Terracotta Army

Arriving at Xi’an station, a man (I’ll call him P) approached me to ask if I need a car to go somewhere. I said no, that I would walk. After pressing me to find out where I was going, he pointed to my hotel and then asked if I want to go the Terracotta Army. He said he could take me there, wait for me, and bring me back for 400元, and that hotels would charge 500 or more. I said thank you, and asked him for his card.

Checking into my hotel, I asked about tours to the Terracotta Army. There were several at varying prices starting from 390. And these are fully guided tours, including ticket prices, not just lifts to the place and back. They recommended a full day tour for 490, which included a trip to the site of one of the “first villages” (allegedly 6000 years old – of course I disputed the date with the guide), and lunch! So in the end I was very pleased not to take P up on his offer.

The tour was supposed to be at 9am, but the tour guide was a little late, so I had just enough time to get checked-in to my room and freshened up, before boarding the bus.

There were 14 of us on the bus. I felt so happy – as if this had been arranged for me, because the Lord knew I would be on my own otherwise. Picking up one more guest from another hotel, we then headed to the old village.

Obviously, one way these tours must earn money is from commission of sales at the tourist shops, because each place we went to we were taken into a shop and given plenty of time to look around, and were encouraged to buy things through discounts. With hindsight I should have expected this, and if I had remembered what I had been told, I would have thought about some souvenirs that I wanted to buy. I decided instead once we were there, not to buy anything. I still have a long trip ahead, and I don’t want to weigh down my luggage!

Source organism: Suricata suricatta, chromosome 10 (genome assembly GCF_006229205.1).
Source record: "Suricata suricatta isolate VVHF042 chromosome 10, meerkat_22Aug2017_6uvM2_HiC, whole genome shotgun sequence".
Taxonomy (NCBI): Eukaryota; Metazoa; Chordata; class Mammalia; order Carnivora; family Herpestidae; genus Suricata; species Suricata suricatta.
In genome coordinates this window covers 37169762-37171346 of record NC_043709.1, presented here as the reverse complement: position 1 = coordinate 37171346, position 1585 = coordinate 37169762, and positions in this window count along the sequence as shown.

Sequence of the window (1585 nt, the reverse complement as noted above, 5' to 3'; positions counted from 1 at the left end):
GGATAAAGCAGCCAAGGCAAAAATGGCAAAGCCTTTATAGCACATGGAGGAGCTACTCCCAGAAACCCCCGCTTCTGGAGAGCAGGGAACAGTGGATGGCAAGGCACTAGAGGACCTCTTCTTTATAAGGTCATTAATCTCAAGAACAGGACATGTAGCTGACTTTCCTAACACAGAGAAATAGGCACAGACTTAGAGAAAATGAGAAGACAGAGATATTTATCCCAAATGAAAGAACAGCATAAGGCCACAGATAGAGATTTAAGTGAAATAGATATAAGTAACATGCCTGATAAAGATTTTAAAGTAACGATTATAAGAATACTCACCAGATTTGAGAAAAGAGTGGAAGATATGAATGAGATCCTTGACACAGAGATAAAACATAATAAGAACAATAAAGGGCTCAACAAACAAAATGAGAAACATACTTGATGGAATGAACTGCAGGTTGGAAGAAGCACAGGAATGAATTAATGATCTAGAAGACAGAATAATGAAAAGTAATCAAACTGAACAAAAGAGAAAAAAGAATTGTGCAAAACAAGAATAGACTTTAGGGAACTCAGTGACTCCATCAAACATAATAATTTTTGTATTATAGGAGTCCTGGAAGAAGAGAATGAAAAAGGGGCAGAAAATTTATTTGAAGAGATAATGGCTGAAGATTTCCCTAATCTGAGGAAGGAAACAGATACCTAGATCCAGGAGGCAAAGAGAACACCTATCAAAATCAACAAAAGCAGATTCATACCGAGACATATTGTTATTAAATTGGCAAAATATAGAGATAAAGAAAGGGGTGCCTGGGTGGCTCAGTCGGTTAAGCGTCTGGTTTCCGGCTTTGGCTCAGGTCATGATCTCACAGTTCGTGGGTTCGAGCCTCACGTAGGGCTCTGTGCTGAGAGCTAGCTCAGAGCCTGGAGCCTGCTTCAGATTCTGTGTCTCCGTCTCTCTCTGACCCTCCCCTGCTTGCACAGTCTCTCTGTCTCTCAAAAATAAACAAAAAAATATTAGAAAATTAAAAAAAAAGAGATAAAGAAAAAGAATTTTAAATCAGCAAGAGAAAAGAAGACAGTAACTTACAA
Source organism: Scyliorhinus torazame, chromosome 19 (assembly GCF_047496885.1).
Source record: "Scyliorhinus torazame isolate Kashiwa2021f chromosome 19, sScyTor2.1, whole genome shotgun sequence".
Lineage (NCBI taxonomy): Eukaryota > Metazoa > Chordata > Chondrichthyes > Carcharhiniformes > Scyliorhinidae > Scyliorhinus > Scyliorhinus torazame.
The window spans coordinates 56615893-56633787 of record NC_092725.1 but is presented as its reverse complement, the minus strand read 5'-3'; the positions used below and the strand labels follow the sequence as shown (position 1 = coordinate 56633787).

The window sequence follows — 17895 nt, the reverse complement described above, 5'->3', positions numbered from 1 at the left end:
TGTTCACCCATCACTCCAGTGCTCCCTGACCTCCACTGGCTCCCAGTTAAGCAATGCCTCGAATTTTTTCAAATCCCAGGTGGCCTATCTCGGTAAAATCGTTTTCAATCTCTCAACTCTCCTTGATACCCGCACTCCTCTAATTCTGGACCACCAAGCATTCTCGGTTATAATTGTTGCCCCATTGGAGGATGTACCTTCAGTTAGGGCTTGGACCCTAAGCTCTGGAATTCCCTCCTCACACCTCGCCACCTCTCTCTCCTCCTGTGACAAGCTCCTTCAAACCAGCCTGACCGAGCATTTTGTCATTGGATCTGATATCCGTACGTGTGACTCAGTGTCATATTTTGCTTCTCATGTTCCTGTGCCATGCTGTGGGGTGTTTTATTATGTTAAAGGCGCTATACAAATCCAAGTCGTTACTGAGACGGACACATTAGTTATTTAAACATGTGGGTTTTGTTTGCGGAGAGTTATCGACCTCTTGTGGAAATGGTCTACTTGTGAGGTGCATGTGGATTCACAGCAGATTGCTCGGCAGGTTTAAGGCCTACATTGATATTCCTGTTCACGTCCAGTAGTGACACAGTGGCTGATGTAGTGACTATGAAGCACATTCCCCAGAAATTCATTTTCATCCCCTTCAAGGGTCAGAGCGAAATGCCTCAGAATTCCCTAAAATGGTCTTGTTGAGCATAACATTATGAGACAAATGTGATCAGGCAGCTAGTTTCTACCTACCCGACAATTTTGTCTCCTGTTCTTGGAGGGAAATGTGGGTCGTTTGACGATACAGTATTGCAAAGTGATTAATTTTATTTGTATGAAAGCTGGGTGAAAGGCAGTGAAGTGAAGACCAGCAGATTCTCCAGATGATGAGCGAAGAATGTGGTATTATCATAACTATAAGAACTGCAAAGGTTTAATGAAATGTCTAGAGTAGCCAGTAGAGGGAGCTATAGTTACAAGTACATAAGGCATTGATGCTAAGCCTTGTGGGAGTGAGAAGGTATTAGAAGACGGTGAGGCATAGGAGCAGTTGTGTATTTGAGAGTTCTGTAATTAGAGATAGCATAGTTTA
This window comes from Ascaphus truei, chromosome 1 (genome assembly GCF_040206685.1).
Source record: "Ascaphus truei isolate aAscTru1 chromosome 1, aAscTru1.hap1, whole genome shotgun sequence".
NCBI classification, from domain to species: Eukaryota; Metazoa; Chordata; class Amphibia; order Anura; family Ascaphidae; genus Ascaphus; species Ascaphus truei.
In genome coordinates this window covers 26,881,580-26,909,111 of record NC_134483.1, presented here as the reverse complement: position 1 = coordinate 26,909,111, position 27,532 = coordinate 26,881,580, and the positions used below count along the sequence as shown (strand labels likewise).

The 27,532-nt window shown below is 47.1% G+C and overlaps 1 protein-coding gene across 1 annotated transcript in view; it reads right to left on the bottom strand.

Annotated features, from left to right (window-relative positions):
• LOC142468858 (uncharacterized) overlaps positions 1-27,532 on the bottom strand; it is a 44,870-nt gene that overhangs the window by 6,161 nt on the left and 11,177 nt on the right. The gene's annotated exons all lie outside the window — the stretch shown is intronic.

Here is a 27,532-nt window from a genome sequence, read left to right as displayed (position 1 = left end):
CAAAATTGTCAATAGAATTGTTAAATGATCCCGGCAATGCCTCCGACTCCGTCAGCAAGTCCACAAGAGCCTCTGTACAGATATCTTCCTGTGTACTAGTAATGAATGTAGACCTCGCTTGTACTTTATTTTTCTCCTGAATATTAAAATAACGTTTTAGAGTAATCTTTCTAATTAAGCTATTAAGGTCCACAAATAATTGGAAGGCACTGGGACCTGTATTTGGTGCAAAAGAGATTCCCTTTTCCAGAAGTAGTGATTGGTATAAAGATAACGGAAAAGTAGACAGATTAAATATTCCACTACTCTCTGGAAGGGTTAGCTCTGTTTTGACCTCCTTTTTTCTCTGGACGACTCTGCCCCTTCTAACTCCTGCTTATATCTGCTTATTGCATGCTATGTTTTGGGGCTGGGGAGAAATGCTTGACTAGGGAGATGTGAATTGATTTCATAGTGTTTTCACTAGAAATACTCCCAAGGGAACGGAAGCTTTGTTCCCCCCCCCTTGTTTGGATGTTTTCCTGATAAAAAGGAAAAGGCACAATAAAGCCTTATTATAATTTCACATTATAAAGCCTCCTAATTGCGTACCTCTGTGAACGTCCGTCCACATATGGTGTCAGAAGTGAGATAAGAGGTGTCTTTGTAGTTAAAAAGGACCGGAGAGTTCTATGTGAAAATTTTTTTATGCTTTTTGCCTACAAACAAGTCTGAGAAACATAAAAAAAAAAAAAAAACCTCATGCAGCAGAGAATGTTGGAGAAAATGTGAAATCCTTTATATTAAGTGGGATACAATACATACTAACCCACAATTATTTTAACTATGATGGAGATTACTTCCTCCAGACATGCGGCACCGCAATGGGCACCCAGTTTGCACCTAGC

After Banpo we looked around a factory where they create replicas of the terracotta warriors, along with some other interesting statues.

The tour included a very nice buffet lunch upstairs at the factory.

It was difficult to get a photo of the Terracotta Army that does it justice. In Pit 1, the area is quite vast and the crowds just squash you in, always pushing. But I managed to find a couple of havens, and then worked out that by standing against the railing and waiting for the person in front/next to me to move away I could quickly move into their place and so finally got into a reasonable position. Time did not permit moving much further on, and I had to leave to meet the tour group to go to the next tour. Apart from my poor photography skills anyway, the lighting was such that I found it hard to get a good setting on camera that would prevent blur from camera shake, and yet allow enough light in to see anything.

Leave a Reply

Your email address will not be published.